Doctors at Jerusalem’s Hadassah Medical Center have received a surprising letter from the hospital director, Yuval Weiss, telling them that starting next month when they make prescriptions online, little dollar signs will appear by the drugs they order.
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The dollar signs aim to remind them of the cost of the treatments they are prescribing, Weiss said.
“The signs show the relative price of the medicine. The more expensive a medicine is, the more dollar signs will appear,” Weiss said in the letter, explaining that the initiative is designed “to enable doctors to make an informed choice of drugs, the clinical aspect to be considered in tandem with the economic aspect.”
The move comes as the famed medical center is experiencing an acute financial crisis, which has left it with a deficit of hundreds of millions of shekels. Hadassah is now in the throes of a financial recovery program led by Avigdor Kaplan, a healthcare and insurance executive. Putting dollar signs on online prescription forms is just one element of the cost-cutting initiative.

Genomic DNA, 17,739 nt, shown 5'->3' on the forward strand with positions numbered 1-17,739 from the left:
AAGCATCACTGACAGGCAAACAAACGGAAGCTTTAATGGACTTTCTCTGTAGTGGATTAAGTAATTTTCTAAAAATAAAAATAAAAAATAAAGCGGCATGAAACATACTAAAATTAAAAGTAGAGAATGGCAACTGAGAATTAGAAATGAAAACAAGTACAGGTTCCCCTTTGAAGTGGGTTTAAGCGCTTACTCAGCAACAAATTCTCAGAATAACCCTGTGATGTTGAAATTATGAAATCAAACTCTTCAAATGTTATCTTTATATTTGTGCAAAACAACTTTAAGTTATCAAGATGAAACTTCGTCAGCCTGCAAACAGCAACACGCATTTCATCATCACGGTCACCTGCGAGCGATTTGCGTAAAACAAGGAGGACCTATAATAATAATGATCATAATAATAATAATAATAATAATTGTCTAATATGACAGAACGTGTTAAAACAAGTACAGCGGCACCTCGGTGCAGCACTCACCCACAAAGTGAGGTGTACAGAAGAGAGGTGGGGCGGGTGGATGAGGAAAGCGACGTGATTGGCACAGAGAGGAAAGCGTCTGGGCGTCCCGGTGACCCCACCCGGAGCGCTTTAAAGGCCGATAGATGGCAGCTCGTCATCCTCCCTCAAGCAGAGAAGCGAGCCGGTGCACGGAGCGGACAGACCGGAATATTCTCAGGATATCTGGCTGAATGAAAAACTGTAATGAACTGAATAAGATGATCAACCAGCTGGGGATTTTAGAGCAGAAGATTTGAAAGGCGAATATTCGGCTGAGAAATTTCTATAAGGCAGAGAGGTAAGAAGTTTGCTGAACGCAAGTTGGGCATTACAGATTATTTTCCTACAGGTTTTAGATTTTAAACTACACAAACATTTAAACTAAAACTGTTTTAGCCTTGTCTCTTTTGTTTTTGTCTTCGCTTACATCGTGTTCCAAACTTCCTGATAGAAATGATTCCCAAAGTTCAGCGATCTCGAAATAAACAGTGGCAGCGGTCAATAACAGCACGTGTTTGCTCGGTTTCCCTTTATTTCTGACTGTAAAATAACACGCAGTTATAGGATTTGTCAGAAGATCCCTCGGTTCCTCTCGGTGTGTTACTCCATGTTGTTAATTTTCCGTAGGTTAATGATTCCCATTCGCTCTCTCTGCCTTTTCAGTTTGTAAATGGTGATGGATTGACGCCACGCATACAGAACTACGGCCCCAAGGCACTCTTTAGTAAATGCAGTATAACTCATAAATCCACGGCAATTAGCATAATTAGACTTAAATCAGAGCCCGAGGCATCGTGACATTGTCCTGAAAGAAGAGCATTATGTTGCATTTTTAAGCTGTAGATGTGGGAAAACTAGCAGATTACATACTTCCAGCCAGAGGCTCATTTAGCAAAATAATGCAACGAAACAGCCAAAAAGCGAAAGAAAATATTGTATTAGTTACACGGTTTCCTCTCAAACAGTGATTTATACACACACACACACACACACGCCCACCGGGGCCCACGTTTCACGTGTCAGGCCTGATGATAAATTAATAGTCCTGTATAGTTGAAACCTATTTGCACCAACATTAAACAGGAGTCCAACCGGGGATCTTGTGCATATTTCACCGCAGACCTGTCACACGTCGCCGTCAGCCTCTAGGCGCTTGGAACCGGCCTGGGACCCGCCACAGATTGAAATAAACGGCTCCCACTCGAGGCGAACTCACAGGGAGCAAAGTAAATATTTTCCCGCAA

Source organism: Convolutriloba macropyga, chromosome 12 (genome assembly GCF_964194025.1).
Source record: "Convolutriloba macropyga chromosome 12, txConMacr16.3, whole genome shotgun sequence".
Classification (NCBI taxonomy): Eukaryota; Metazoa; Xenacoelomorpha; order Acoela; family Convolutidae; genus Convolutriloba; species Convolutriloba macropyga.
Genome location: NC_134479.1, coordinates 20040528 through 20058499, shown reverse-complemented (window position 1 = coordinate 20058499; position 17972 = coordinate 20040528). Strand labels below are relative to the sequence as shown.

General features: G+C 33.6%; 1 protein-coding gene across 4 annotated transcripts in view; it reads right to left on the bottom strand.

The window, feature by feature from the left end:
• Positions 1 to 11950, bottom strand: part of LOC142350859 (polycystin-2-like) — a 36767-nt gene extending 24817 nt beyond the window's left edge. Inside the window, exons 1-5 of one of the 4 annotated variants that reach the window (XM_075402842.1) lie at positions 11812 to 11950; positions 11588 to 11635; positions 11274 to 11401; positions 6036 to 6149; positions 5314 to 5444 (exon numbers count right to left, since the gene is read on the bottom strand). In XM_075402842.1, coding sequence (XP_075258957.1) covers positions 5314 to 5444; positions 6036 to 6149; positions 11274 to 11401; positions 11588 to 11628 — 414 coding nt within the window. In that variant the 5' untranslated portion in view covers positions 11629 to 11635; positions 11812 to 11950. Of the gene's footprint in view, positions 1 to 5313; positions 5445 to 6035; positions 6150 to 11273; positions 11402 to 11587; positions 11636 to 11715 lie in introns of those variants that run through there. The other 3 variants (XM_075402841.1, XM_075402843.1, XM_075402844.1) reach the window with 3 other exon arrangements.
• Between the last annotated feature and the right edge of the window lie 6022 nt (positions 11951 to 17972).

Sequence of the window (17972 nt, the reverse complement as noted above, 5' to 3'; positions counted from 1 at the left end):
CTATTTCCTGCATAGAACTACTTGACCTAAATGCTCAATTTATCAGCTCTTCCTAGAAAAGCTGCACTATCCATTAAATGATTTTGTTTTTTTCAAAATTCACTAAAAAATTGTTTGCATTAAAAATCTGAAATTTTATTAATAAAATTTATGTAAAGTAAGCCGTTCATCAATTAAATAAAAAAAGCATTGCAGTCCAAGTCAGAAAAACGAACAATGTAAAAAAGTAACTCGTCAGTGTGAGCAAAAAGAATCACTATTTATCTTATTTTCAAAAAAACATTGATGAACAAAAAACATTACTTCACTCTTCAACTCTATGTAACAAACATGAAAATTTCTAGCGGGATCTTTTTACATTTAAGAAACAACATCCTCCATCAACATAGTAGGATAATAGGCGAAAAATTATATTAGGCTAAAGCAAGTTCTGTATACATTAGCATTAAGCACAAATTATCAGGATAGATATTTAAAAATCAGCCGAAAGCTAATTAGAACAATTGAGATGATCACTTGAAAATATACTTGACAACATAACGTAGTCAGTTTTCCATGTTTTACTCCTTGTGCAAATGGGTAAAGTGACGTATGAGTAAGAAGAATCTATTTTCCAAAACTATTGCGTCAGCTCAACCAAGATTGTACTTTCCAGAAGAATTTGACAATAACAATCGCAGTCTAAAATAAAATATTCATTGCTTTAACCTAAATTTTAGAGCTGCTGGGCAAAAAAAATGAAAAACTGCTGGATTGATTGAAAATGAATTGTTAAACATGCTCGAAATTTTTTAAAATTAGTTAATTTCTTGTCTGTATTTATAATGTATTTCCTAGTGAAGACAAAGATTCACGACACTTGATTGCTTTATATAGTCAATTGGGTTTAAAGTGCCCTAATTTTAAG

At this stage, the dollar signs are there just to serve as a gentle reminder. Nevertheless, staff at Hadassah who asked not to be identified predicted that eventually restrictions will be placed on costly prescriptions, as is the case at some of the health maintenance organizations today.
Even as this stage, however, the dollar sign initiative has aroused opposition from Hadassah’s medical staff.
“We really don’t like the direction this directive is taking,” said one senior physician. “True, right now they are not talking about allowing or banning prescriptions. It’s clear the letter was vetted by a legal adviser. But that is likely to be the next stage and it is clear what is expected from us.”
But Prof. Avinoam Reches, chairman of the Israel Medical Association’s ethics committee, said he understands the step. “The security of the patient comes before everything, of course, but if there is an equal choice in efficacy and results, the doctor needs to choose the less expensive alternative,” he said.